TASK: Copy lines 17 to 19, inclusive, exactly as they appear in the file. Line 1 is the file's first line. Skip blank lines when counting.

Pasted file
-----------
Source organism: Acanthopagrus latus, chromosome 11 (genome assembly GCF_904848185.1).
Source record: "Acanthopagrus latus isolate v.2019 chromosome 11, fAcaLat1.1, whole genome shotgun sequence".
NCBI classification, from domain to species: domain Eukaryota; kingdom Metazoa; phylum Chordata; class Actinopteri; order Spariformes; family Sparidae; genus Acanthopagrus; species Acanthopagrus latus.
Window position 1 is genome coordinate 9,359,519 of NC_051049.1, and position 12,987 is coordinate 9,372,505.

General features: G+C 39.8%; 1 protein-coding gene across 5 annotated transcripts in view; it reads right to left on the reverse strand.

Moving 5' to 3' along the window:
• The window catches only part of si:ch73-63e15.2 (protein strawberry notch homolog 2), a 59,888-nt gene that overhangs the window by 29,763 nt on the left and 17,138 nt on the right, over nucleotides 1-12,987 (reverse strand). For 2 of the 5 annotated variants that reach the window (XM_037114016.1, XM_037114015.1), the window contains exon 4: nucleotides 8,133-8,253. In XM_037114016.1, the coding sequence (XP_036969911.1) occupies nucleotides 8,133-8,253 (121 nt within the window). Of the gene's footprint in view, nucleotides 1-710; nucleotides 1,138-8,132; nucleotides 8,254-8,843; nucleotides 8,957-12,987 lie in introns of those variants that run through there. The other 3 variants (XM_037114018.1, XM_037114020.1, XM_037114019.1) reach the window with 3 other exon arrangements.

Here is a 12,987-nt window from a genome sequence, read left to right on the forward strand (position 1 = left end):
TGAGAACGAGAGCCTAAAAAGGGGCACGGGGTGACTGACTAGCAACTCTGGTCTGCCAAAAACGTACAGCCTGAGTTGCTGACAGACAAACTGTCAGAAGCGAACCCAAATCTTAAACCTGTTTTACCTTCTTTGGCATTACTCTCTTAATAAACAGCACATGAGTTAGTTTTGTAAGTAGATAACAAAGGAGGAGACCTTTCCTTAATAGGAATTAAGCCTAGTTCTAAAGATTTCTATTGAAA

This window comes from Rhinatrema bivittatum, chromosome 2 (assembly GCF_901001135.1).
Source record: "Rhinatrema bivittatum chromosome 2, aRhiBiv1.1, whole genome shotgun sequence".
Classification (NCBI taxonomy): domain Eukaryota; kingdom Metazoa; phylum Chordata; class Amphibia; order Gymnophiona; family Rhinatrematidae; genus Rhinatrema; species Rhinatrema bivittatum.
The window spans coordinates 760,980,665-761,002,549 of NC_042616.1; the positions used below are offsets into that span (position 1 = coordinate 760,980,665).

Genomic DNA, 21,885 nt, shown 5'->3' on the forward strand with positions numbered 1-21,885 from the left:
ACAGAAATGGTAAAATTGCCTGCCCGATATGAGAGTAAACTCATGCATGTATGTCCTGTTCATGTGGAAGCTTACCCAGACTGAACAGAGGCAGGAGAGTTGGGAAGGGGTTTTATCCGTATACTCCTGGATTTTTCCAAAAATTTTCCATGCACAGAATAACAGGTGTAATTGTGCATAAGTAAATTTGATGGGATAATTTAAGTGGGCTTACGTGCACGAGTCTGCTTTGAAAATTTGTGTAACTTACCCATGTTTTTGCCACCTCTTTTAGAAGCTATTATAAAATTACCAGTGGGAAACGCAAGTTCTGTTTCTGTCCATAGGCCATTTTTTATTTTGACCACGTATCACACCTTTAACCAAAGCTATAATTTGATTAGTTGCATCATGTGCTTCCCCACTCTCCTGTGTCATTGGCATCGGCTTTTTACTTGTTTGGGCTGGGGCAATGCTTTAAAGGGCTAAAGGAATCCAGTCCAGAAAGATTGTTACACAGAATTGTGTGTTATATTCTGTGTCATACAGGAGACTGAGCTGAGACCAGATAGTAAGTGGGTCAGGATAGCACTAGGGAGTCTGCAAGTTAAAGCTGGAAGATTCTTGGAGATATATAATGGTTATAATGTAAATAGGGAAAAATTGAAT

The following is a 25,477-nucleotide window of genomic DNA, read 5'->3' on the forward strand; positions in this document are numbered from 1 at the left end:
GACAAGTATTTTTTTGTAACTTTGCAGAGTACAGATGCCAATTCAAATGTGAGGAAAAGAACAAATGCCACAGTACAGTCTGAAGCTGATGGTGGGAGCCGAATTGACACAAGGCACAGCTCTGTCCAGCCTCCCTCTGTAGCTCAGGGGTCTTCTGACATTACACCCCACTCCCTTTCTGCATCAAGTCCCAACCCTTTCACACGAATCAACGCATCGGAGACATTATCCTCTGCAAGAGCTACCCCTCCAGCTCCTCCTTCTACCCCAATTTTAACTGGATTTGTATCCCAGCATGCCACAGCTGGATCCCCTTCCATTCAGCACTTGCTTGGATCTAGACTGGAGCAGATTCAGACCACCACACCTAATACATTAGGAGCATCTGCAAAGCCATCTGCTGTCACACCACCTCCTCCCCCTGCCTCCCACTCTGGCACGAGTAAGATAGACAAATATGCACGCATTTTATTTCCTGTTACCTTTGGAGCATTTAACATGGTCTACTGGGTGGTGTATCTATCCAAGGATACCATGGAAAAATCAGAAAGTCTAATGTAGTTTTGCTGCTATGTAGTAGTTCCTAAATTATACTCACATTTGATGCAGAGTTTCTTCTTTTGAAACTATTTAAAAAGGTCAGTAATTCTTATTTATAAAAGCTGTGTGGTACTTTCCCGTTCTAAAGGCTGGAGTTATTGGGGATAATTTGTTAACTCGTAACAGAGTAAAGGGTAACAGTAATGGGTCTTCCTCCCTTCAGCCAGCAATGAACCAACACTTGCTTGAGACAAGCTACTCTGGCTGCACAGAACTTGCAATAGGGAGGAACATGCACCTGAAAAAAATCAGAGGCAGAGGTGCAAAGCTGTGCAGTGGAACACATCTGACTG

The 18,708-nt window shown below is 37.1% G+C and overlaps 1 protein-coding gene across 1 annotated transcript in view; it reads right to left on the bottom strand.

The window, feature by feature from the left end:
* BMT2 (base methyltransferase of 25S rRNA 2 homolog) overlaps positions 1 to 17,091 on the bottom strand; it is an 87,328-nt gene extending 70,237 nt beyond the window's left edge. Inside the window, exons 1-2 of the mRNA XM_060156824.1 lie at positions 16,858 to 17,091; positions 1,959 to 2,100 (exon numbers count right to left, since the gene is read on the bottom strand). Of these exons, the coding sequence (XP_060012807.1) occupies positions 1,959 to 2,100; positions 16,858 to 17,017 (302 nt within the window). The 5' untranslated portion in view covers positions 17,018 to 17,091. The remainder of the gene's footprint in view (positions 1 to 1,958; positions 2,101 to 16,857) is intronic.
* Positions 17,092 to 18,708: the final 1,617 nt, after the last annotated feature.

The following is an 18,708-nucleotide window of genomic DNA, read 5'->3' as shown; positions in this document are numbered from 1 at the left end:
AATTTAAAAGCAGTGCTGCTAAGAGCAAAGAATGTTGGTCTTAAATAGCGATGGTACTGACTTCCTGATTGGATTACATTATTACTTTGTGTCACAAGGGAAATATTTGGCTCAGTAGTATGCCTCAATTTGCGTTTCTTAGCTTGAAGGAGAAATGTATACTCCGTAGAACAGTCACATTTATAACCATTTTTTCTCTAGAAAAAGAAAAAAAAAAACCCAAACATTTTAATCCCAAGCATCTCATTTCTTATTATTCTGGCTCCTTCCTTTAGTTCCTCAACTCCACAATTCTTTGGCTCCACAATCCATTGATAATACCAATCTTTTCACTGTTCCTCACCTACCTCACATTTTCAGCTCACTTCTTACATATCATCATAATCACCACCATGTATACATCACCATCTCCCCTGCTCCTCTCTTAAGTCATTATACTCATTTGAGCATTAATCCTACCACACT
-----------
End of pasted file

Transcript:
GACAAGTATTTTTTTGTAACTTTGCAGAGTACAGATGCCAATTCAAATGTGAGGAAAAGAACAAATGCCACAGTACAGTCTGAAGCTGATGGTGGGAGCCGAATTGACACAAGGCACAGCTCTGTCCAGCCTCCCTCTGTAGCTCAGGGGTCTTCTGACATTACACCCCACTCCCTTTCTGCATCAAGTCCCAACCCTTTCACACGAATCAACGCATCGGAGACATTATCCTCTGCAAGAGCTACCCCTCCAGCTCCTCCTTCTACCCCAATTTTAACTGGATTTGTATCCCAGCATGCCACAGCTGGATCCCCTTCCATTCAGCACTTGCTTGGATCTAGACTGGAGCAGATTCAGACCACCACACCTAATACATTAGGAGCATCTGCAAAGCCATCTGCTGTCACACCACCTCCTCCCCCTGCCTCCCACTCTGGCACGAGTAAGATAGACAAATATGCACGCATTTTATTTCCTGTTACCTTTGGAGCATTTAACATGGTCTACTGGGTGGTGTATCTATCCAAGGATACCATGGAAAAATCAGAAAGTCTAATGTAGTTTTGCTGCTATGTAGTAGTTCCTAAATTATACTCACATTTGATGCAGAGTTTCTTCTTTTGAAACTATTTAAAAAGGTCAGTAATTCTTATTTATAAAAGCTGTGTGGTACTTTCCCGTTCTAAAGGCTGGAGTTATTGGGGATAATTTGTTAACTCGTAACAGAGTAAAGGGTAACAGTAATGGGTCTTCCTCCCTTCAGCCAGCAATGAACCAACACTTGCTTGAGACAAGCTACTCTGGCTGCACAGAACTTGCAATAGGGAGGAACATGCACCTGAAAAAAATCAGAGGCAGAGGTGCAAAGCTGTGCAGTGGAACACATCTGACTG

The 18,708-nt window shown below is 37.1% G+C and overlaps 1 protein-coding gene across 1 annotated transcript in view; it reads right to left on the bottom strand.

The window, feature by feature from the left end: